Paul O'Connell says he believes he can offer something new to Ireland's lineout, as he begins his first campaign as part of Andy Farrell's coaching ticket.
The former Ireland and Lions captain was announced as forwards coach last month, replacing Simon Easterby who will take on the defence brief full time.
O'Connell did join the squad on a temporary basis last year, with his previous coaching experiences coming with the Ireland under 20s, as well as Stade Francais.
Speaking today as Ireland begin preparations for the Six Nations opener against Wales on Sunday, O'Connell says the offer from Farrell to join the squad on a permanent basis did come as a surprise, but he's confident he can "offer value" to the team.
"It probably did, yeah (come as a surprise). I would speak to him a lot and speak to other coaches a lot. I just find watching the game interesting. Even the matches people find boring, where there's a lot of kicking, I find it interesting trying to figure out why teams are doing what they're doing. There's generally a logical reason behind it, so I'd always be picking up the phone to coaches.
"I'd be in contact with Andy, I was in the camp last year, I'd be in contact with Simon (Easterby) and a few of the other coaches as well. Andy asked me after the Autumn Nations Cup would I be interested in getting involved. I took a few weeks to think about it and decided it was the right thing for me to do.
"I feel like I can offer value, I have an awful lot to learn certainly as a coach but I felt I could immediately offer value to coaching staff and players," he says.
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O'Connell says that while he's well aware of his lack of coaching experience, he believes his relatively recent experiences playing the game can add a new layer to the coaching depth.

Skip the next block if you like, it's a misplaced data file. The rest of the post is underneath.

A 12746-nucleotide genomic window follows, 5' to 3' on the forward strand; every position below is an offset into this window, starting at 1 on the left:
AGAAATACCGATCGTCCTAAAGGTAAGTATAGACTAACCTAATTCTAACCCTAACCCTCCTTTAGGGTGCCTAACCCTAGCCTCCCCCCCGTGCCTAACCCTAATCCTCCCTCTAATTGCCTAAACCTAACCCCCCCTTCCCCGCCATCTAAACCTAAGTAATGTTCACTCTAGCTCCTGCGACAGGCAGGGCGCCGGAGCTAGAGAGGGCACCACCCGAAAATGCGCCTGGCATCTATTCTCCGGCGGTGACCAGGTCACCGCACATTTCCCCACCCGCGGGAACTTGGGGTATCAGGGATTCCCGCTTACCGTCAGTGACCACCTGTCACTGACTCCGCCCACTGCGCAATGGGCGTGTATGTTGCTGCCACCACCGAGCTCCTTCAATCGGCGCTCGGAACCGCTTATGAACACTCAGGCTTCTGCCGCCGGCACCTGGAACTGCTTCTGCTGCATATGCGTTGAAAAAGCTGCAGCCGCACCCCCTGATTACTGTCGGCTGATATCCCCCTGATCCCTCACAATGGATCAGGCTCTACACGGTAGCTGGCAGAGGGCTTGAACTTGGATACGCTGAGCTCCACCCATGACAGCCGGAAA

"The big reason is I felt I could offer value. My recent connection to paying could be a weakness but I think its a bit of strength as well. You're still clued into how a player feels and how a player learns and how hard it can be to learn at times and change a habit.
"I was excited the minute he rang me, and I think he's got a really good environment here," he adds.
His first task will be to improve Ireland's faltering lineout, after they struggled with the set-piece in both the Six Nations and their Autumn Nations Cup defeats to England and France.
O'Connell says it's an area of the game that relies heavily on experience, and that the pack of forwards can use those struggles for their own benefit.
"I certainly hope I'll have an impact in the lineout but a big part of the lineout is experience. To be able to see pictures and have the feel of what's going to happen before it happens you need to be there a lot, you need to see it, you probably need to have a bad few days and learn from them.
"I think the Ireland lineout has been pretty good. There have been high profile losses right on the opposition line and they're very expensive."
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